One of these things is not like the other. One of these things just doesn’t belong…

            I count 1836 total arrests in all of these riots, of which 1105 came from the G20 riots in Toronto. 308 injuries, of which 136 were in Toronto and that almost certainly an undercount. Based on this, the voting bloc most likely to riot seems to be not Democratic but Liberal Party of Canada.

            More to the point, I count three small riots on that list – Toronto, Ferguson, and Baltimore/2015.

            Compare to, e.g.,
            Watts/1965, 34 dead, 1032 injured, 3438 arrested
            Detroit/1967, 43 dead, 1189 injured, 7321 arrested
            Baltimore/1968, 6 dead, 700 injured, 5800+ arrested
            Washington/1968, 12 dead, 1098 injured, 6100+ arrested
            Los Angeles/1992, 55 dead, 2000+ injured, 11000+ arrested

            I lived through that last one, so indulge me in a “these kids these days moment”. You all think this is a time of Great Unrest heralding the Downfall of Western Civilization, as manifest in the riotous behavior the disaffected youth of today? We’ve lived through worse by far, and endured. We built spaceships and flew to the moon, while enduring a riots an order of magnitude worse than anything seen in this decade. So go join all the ignorant buffoons who talk of “war zones” in the streets of American cities, so we can laugh at you en masse.

            Today’s riots are an insignificant nuisance. If the rioters are trying to achieve any sort of social change, positive or negative, they’re going to have to pry themselves away from their Twitter and Tumblr feeds and seriously up their game. Today’s Trump voters, those actually scare me.

    • Jaskologist says:

      I knew I should have left off the nuke thing, but since I went there…

      I think there would be an economic downturn as a result, sure, but as Bernie like to point out, our economy isn’t exactly great right now. The economy would recover.

      I do not expect roaming bands of warlords to come in. My neighborhood will not erupt into riots,. My local community will be able to continue providing the essential services, and all the money that is currently taken from me in taxes will be able to fill in the remaining gaps. Things will have settled into a new equilibrium long before my kids have to fend for themselves.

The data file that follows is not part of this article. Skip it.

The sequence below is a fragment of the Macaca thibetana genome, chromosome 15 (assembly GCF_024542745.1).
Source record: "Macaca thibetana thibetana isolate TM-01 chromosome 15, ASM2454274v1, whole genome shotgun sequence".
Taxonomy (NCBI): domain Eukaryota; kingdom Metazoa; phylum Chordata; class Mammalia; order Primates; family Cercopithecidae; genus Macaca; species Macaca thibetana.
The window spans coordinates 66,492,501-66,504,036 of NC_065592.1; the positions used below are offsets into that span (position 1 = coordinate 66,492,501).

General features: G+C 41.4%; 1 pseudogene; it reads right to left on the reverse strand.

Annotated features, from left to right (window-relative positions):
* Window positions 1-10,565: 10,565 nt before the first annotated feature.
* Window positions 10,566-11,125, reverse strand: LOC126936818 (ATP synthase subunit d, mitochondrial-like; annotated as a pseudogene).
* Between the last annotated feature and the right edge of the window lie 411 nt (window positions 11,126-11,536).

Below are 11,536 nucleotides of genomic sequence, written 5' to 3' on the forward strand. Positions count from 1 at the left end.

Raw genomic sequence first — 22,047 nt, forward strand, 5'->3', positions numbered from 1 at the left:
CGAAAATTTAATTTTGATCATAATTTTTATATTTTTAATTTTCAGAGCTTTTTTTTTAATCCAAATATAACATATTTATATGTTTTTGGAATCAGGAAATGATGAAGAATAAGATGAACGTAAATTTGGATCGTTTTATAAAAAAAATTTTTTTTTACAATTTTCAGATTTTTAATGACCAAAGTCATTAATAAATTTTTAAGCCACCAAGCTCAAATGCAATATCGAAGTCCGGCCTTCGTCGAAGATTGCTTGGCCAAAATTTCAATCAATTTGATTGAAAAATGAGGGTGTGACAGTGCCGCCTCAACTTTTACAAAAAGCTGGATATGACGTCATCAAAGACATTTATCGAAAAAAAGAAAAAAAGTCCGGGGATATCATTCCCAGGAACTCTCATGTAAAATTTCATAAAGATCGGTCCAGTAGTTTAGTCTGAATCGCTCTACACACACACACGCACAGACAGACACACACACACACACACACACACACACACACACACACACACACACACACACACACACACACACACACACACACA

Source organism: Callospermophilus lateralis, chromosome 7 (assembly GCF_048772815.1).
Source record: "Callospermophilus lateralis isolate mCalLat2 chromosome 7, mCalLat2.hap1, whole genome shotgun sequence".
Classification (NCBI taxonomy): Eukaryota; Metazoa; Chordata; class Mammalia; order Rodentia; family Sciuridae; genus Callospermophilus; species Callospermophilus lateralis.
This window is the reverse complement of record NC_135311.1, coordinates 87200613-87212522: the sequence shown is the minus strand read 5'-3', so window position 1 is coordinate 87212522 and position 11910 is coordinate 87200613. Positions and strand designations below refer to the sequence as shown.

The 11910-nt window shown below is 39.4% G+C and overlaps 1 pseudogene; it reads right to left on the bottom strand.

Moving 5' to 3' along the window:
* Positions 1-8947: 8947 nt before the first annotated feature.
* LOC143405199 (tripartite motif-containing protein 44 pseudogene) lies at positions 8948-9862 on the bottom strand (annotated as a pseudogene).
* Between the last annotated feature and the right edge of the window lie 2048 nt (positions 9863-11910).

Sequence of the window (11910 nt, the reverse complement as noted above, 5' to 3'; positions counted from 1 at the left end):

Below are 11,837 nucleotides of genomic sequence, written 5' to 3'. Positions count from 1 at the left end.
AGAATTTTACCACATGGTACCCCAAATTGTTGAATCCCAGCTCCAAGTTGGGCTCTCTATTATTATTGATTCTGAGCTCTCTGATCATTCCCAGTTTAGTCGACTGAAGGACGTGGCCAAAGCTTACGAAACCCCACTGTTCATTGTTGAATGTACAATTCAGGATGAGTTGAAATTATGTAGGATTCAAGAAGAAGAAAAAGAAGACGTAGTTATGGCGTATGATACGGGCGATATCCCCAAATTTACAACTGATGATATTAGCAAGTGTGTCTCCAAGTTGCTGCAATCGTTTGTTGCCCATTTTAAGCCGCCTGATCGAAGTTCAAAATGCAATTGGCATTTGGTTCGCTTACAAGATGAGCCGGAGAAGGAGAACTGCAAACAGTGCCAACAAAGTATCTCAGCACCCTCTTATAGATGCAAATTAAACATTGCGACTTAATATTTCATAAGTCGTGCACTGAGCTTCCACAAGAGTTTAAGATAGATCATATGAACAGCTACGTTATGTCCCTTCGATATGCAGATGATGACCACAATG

What do the feds offer me? Social Security payments that may not be there when I’m old enough to get them (and are inferior to what I can save on my own away)? More expensive insurance? Countless subsidies and welfare programs which I am ineligible for, but must pay for? The main thing the central government exports to me and mine are programs to indoctrinate my children away from my religion and into Progressivism. That last one alone would probably be sufficient all in itself.

      • Jaskologist says:

        @Mark Atwood

        No, I just have crappy hosting, but it’s cheap and I hardly ever post anyway. Fixed.

      • sweeneyrod says:

        I’m reminded of the Steven Pinker quote:

        As a young teenager in proudly peaceable Canada during the romantic 1960s, I was a true believer in Bakunin’s anarchism. I laughed off my parents’ argument that if the government ever laid down its arms all hell would break loose. Our competing predictions were put to the test at 8:00 A.M. on October 17, 1969, when the Montreal police went on strike. By 11:20 A.M. the first bank was robbed. By noon most downtown stores had closed because of looting. Within a few more hours, taxi drivers burned down the garage of a limousine service that competed with them for airport customers, a rooftop sniper killed a provincial police officer, rioters broke into several hotels and restaurants, and a doctor slew a burglar in his suburban home. By the end of the day, six banks had been robbed, a hundred shops had been looted, twelve fires had been set, forty carloads of storefront glass had been broken, and three million dollars in property damage had been inflicted, before city authorities had to call in the army and, of course, the Mounties to restore order. This decisive empirical test left my politics in tatters.

        • Nornagest says:

          It was certainly eye-opening to go to a country with weaker police presence and notice that every Starbucks — I’m not exaggerating, I literally mean every Starbucks — had a couple of guards with Kevlar vests and short-barreled shotguns.

      • BBA says: